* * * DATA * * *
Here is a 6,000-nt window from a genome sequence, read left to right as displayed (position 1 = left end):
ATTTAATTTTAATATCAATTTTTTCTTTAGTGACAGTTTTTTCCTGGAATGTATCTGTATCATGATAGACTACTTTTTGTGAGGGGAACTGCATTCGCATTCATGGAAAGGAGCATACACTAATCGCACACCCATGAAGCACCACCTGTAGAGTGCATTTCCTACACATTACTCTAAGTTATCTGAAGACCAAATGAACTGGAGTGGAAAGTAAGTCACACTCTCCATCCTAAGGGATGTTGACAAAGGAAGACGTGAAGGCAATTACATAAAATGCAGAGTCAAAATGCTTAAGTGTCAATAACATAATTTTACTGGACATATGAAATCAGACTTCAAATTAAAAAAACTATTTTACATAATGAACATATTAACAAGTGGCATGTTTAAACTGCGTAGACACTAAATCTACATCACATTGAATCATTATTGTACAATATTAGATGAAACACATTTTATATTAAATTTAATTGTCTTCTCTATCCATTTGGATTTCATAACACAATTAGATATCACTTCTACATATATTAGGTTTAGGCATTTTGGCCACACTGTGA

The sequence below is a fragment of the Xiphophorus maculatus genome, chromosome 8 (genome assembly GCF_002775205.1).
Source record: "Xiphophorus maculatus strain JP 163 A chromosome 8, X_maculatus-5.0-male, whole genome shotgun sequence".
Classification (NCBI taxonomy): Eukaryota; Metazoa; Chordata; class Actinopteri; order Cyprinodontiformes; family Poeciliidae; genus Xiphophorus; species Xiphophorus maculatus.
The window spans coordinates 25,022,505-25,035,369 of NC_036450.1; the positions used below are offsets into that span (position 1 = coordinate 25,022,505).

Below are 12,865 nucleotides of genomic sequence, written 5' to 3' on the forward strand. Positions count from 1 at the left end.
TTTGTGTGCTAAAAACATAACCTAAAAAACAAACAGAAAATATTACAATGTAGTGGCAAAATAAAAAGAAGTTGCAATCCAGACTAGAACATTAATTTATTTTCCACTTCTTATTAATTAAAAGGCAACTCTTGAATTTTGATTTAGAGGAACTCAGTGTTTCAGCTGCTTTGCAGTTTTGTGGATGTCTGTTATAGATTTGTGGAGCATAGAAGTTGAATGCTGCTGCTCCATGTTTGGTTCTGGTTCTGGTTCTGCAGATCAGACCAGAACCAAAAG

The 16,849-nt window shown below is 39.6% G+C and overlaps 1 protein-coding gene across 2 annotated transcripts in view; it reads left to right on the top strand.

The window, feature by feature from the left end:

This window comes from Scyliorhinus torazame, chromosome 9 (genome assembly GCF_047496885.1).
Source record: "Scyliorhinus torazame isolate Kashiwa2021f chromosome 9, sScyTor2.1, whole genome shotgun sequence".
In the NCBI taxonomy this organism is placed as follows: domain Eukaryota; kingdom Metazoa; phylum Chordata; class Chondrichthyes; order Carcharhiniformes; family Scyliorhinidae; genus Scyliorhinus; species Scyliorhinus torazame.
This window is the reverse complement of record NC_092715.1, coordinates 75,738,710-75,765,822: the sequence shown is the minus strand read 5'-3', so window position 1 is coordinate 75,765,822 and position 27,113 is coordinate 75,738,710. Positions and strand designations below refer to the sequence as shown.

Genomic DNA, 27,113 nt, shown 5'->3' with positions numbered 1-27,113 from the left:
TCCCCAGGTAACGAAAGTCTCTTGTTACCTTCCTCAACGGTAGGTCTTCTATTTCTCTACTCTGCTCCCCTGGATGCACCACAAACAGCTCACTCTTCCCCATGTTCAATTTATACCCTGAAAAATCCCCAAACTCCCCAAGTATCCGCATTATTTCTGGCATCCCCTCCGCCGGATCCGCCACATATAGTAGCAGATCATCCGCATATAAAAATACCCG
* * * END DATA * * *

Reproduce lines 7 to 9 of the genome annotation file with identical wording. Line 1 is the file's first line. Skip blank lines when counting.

Below are 12,865 nucleotides of genomic sequence, written 5' to 3' on the forward strand. Positions count from 1 at the left end.
TTTGTGTGCTAAAAACATAACCTAAAAAACAAACAGAAAATATTACAATGTAGTGGCAAAATAAAAAGAAGTTGCAATCCAGACTAGAACATTAATTTATTTTCCACTTCTTATTAATTAAAAGGCAACTCTTGAATTTTGATTTAGAGGAACTCAGTGTTTCAGCTGCTTTGCAGTTTTGTGGATGTCTGTTATAGATTTGTGGAGCATAGAAGTTGAATGCTGCTGCTCCATGTTTGGTTCTGGTTCTGGTTCTGCAGATCAGACCAGAACCAAAAG

The 16,849-nt window shown below is 39.6% G+C and overlaps 1 protein-coding gene across 2 annotated transcripts in view; it reads left to right on the top strand.